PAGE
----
Senator EDWARD KENNED (Democrat, Massachusetts): This is the backbone of effective voting in our country and a society, and I think the American people are entitled to know whether you believe or suspect that that particular provision, which has passed just overwhelmingly by the House and the Senate, signed by President Reagan and has resulted in this extraordinary march to progress, is constitutionally sound.

Judge ROBERTS: I have no basis for viewing it as constitutionally suspect.

TOTENBERG: Democrat Russell Feingold returned to another subject, Roberts' participation in an appeals court decision involving a challenge to the Bush administration's conduct of military tribunals at Guantanamo Bay, Cuba. Roberts joined a unanimous ruling issued July 15 in favor of the administration. But in his Senate questionnaire, he revealed that on April 1st, just six days before the case was argued, he'd been interviewed by Attorney General Alberto Gonzales for a possible Supreme Court vacancy. Legal ethics experts have been divided over whether Roberts' participation in a case at the time he was being considered for a Supreme Court vacancy was proper. When Senator Feingold sought to question the nominee about the matter two days ago, Roberts refused to answer any questions. But yesterday, after Roberts answered questions on the subject from Republican Tom Coburn, Democrat Feingold tried again. In addition to the April Gonzales interview, had not Roberts also been interviewed in May by Vice President Cheney, by the president's top political adviser, Karl Rove, and by the White House counsel? Yes, said Roberts, he had.

Senator RUSSELL FEINGOLD (Democrat, Wisconsin): Did you have further interviews on May 3rd concerning a possible appointment to the court?

Judge ROBERTS: May 3rd, yes. Whatever was--I don't know remember the exact date.

Sen. FEINGOLD: You never informed counsel in this case of these meetings, did you?

Judge ROBERTS: I did not, no.

Sen. FEINGOLD: Mr. Gonzales' advice to the president concerning the Geneva Conventions was an issue in the case, isn't that right?

Judge ROBERTS: I don't want to discuss anything about what's at issue in the case. The case is still pending, and pending before the Supreme Court.

Sen. FEINGOLD: Well, how about this one? President Bush was named a defendant in the case, right?

Judge ROBERTS: Yes, in his official capacity.

TOTENBERG: It was the only time in two days of testimony that Roberts looked defensive and uncomfortable. Committee Chairman Arlen Specter in an interview shortly before the hearings began, said he did not think there were serious questions about Roberts' ethics.

Senator ARLEN SPECTER (Republican, Senate Judiciary Committee Chairman): Had he had a 20-20 rear vision mirror, he might have done it differently and I think in a sense it is a reflection of there's not a whole lot else to question him about. I don't think anybody seriously questions John Roberts' integrity.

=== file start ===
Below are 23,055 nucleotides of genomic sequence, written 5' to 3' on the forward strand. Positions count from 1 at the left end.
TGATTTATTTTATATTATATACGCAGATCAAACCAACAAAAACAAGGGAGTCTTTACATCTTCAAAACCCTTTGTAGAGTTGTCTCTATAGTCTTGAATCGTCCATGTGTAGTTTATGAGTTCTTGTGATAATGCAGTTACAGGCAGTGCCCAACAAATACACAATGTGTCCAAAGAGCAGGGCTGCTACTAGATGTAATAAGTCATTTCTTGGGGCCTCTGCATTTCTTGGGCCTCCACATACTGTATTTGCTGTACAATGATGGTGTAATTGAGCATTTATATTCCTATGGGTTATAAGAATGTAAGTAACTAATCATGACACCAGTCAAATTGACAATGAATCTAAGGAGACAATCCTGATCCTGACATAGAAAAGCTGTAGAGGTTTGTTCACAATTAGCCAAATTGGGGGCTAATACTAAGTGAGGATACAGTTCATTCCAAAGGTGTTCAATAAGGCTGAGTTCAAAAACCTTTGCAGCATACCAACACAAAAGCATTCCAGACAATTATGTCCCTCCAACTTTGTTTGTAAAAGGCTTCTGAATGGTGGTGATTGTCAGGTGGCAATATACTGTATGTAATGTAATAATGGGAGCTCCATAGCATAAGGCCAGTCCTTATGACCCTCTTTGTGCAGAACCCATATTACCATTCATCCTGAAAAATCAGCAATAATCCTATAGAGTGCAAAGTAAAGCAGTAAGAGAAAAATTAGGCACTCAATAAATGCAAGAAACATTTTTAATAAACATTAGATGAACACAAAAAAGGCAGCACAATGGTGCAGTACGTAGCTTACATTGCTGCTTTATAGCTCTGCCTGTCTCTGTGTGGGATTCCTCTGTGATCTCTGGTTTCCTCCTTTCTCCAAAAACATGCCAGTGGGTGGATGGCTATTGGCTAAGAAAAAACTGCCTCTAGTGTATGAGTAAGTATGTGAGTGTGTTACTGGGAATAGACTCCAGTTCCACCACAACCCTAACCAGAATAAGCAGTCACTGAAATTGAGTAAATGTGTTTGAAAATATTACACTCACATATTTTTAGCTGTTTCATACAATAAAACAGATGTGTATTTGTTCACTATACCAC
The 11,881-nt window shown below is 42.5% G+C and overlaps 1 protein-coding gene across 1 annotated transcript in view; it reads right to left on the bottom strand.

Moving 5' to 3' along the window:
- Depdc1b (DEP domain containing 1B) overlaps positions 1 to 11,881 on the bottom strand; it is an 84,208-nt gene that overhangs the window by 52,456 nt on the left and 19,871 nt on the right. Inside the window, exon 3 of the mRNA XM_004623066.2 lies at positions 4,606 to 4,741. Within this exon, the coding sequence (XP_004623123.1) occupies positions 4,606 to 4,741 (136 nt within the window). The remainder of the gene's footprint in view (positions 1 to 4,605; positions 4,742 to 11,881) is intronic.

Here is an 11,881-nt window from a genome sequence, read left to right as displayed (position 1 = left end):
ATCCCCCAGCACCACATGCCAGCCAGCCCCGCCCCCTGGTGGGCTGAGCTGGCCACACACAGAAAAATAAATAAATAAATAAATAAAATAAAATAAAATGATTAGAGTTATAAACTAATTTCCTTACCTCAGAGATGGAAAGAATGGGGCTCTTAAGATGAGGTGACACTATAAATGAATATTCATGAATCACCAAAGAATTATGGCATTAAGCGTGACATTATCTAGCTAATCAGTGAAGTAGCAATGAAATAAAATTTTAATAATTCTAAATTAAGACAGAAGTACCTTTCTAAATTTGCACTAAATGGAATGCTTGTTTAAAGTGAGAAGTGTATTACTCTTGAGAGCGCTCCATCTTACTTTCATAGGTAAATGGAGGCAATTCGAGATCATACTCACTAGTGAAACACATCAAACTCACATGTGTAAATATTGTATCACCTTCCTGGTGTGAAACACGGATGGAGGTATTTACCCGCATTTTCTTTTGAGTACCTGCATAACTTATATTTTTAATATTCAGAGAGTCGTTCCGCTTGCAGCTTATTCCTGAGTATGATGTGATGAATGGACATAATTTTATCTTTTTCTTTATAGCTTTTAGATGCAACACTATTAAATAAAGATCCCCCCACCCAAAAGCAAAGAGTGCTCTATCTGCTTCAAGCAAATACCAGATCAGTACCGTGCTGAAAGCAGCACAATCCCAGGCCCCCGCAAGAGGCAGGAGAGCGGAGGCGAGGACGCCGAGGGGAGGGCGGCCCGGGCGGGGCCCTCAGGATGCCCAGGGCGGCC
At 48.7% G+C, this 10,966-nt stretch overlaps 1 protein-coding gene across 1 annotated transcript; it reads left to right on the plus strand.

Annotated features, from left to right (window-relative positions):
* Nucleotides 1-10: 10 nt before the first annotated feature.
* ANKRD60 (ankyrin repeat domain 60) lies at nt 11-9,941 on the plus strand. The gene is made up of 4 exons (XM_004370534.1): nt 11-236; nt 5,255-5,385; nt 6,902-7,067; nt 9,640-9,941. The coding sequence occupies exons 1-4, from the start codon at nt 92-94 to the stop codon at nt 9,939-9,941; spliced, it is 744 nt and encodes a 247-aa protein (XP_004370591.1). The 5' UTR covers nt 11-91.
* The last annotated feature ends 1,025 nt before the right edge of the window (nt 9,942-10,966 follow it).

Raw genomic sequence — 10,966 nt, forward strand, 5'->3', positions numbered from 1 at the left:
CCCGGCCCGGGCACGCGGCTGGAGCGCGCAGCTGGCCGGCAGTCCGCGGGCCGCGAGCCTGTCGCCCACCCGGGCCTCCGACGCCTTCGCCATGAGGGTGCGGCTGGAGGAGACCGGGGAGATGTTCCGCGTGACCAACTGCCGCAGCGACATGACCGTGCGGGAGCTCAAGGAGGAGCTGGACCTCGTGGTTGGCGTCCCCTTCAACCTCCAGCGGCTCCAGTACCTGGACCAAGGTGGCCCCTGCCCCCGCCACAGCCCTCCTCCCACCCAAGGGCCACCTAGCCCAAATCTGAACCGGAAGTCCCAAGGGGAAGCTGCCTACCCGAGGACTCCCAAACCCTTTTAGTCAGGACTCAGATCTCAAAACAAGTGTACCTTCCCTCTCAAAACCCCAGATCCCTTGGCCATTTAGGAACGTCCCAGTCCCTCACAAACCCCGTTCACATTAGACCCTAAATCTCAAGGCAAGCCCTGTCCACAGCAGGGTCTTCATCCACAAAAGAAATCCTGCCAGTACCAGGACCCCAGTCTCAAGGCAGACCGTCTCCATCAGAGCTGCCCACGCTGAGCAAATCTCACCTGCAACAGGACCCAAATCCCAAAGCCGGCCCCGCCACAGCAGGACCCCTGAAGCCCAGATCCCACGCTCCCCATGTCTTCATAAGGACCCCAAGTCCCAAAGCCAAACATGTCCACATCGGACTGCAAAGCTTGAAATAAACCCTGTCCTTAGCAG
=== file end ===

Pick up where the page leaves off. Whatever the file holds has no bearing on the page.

TOTENBERG: And, indeed, Democrats seemed increasingly frustrated yesterday. The more they tried to get Roberts to move outside the box of legal questions to discuss his personal views, the more he resisted, saying that the job he's being confirmed for is the job of a judge, not a politician. And as a judge, he told the senators, he cannot make promises as they do. But Democrats maintained that the nominee was not answering questions in any meaningful way. Here, for instance, is a very frustrated Charles Schumer, Democrat of New York.

Senator CHARLES SCHUMER (Democrat, New York): Let me just say, sir, in all due respect--and I respect your intelligence and your career and your family--this process is getting a little more absurd every time--the further we move. You agree we should be finding out your philosophy and method of legal reasoning, modesty, stability, but when we try to find out what modesty and stability mean, what your philosophy means, we don't get any answers. It's as if I asked you what kind of movies you like. `Tell me two or three good movies,' and you say, `I like movies with good acting. I like movies with good directing. I like movies with good cinema photography.' And I ask you, `No, give me an example of a good movie,' you don't name one. I say, `Give me an example of a bad movie,' you won't name one. Then I ask you if you like "Casablanca," and you respond by saying `Lots of people like "Casablanca".' You tell me it's widely settled that "Casablanca" is one of the great movies.

TOTENBERG: At this point, Chairman Arlen Specter called a break in the proceedings, but Judge Roberts interrupted.

Judge ROBERTS: First, "Doctor Zhivago" and "North by Northwest."

TOTENBERG: It was a moment that said it all.

Nina Totenberg, NPR News, Washington.

MONTAGNE: For ongoing analysis, audio highlights and a daily podcast of the Roberts hearings, go to